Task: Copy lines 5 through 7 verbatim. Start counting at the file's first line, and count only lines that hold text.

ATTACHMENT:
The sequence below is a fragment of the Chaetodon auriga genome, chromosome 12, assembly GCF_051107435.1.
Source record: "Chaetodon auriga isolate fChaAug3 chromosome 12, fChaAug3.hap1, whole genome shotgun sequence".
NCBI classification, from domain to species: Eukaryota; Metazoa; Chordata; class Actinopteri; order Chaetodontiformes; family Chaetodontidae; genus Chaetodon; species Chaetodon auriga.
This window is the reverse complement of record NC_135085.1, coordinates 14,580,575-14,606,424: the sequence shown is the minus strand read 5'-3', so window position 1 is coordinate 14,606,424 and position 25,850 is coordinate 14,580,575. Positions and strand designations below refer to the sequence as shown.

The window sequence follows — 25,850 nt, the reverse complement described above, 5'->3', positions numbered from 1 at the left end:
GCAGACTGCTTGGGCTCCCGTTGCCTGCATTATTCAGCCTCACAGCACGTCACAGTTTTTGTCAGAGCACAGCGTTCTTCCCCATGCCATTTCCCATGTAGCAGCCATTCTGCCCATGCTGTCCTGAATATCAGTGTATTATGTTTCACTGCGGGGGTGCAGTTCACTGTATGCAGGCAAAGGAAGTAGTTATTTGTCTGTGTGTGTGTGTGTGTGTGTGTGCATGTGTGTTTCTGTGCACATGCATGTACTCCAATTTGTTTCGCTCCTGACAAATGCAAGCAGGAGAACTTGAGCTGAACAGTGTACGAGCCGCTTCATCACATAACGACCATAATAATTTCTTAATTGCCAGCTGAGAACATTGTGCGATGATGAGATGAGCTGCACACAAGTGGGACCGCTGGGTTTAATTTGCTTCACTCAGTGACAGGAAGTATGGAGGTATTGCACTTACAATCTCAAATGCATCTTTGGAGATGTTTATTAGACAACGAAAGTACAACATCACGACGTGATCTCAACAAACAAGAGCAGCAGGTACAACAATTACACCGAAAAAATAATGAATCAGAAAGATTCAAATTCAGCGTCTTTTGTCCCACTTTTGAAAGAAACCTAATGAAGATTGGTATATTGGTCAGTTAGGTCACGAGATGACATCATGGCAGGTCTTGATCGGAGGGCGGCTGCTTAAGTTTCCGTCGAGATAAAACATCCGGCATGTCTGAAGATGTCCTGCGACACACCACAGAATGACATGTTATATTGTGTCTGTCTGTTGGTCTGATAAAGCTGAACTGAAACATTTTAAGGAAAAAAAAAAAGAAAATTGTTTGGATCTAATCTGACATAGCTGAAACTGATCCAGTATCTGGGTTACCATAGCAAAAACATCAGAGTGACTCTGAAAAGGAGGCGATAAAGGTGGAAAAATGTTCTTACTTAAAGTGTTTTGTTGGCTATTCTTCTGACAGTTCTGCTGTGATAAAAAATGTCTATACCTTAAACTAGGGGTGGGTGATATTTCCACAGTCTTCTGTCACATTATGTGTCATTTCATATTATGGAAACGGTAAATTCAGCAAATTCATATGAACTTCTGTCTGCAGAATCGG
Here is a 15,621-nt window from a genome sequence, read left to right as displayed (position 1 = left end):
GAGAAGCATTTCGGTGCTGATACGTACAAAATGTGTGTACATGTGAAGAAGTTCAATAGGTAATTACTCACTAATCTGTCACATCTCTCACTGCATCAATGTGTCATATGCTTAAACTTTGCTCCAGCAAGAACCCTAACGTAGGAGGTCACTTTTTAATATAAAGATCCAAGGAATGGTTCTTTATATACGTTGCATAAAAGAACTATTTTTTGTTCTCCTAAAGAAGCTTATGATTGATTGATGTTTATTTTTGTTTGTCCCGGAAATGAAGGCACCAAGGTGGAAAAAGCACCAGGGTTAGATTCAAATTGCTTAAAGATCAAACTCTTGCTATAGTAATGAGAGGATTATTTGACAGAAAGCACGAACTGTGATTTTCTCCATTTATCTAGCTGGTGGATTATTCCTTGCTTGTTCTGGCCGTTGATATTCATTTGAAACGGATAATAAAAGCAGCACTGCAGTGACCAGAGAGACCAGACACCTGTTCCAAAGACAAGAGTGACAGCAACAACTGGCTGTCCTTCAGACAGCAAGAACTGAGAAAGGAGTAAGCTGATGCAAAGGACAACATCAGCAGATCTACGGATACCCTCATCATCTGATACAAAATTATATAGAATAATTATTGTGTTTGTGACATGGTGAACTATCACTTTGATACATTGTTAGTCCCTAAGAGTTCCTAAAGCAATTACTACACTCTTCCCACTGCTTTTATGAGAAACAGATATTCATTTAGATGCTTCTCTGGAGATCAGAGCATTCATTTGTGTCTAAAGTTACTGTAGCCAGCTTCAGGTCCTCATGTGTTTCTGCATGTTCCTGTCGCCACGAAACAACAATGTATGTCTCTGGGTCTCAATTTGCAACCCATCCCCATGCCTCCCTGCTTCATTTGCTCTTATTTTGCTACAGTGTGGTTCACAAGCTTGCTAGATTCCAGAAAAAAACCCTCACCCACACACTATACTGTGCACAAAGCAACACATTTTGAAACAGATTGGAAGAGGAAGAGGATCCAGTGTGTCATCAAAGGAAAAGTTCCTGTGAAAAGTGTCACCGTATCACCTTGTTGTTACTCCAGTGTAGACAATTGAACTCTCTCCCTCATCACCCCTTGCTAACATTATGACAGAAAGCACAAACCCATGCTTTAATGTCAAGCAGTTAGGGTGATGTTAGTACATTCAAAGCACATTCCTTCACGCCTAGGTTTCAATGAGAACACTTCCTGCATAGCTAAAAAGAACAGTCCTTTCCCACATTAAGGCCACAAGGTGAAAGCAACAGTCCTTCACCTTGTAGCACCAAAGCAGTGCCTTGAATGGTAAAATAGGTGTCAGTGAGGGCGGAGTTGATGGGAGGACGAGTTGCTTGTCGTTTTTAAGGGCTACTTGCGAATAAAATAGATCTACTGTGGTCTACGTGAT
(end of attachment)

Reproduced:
The window sequence follows — 25,850 nt, the reverse complement described above, 5'->3', positions numbered from 1 at the left end:
GCAGACTGCTTGGGCTCCCGTTGCCTGCATTATTCAGCCTCACAGCACGTCACAGTTTTTGTCAGAGCACAGCGTTCTTCCCCATGCCATTTCCCATGTAGCAGCCATTCTGCCCATGCTGTCCTGAATATCAGTGTATTATGTTTCACTGCGGGGGTGCAGTTCACTGTATGCAGGCAAAGGAAGTAGTTATTTGTCTGTGTGTGTGTGTGTGTGTGTGTGCATGTGTGTTTCTGTGCACATGCATGTACTCCAATTTGTTTCGCTCCTGACAAATGCAAGCAGGAGAACTTGAGCTGAACAGTGTACGAGCCGCTTCATCACATAACGACCATAATAATTTCTTAATTGCCAGCTGAGAACATTGTGCGATGATGAGATGAGCTGCACACAAGTGGGACCGCTGGGTTTAATTTGCTTCACTCAGTGACAGGAAGTATGGAGGTATTGCACTTACAATCTCAAATGCATCTTTGGAGATGTTTATTAGACAACGAAAGTACAACATCACGACGTGATCTCAACAAACAAGAGCAGCAGGTACAACAATTACACCGAAAAAATAATGAATCAGAAAGATTCAAATTCAGCGTCTTTTGTCCCACTTTTGAAAGAAACCTAATGAAGATTGGTATATTGGTCAGTTAGGTCACGAGATGACATCATGGCAGGTCTTGATCGGAGGGCGGCTGCTTAAGTTTCCGTCGAGATAAAACATCCGGCATGTCTGAAGATGTCCTGCGACACACCACAGAATGACATGTTATATTGTGTCTGTCTGTTGGTCTGATAAAGCTGAACTGAAACATTTTAAGGAAAAAAAAAAAGAAAATTGTTTGGATCTAATCTGACATAGCTGAAACTGATCCAGTATCTGGGTTACCATAGCAAAAACATCAGAGTGACTCTGAAAAGGAGGCGATAAAGGTGGAAAAATGTTCTTACTTAAAGTGTTTTGTTGGCTATTCTTCTGACAGTTCTGCTGTGATAAAAAATGTCTATACCTTAAACTAGGGGTGGGTGATATTTCCACAGTCTTCTGTCACATTATGTGTCATTTCATATTATGGAAACGGTAAATTCAGCAAATTCATATGAACTTCTGTCTGCAGAATCGG
Here is a 15,621-nt window from a genome sequence, read left to right as displayed (position 1 = left end):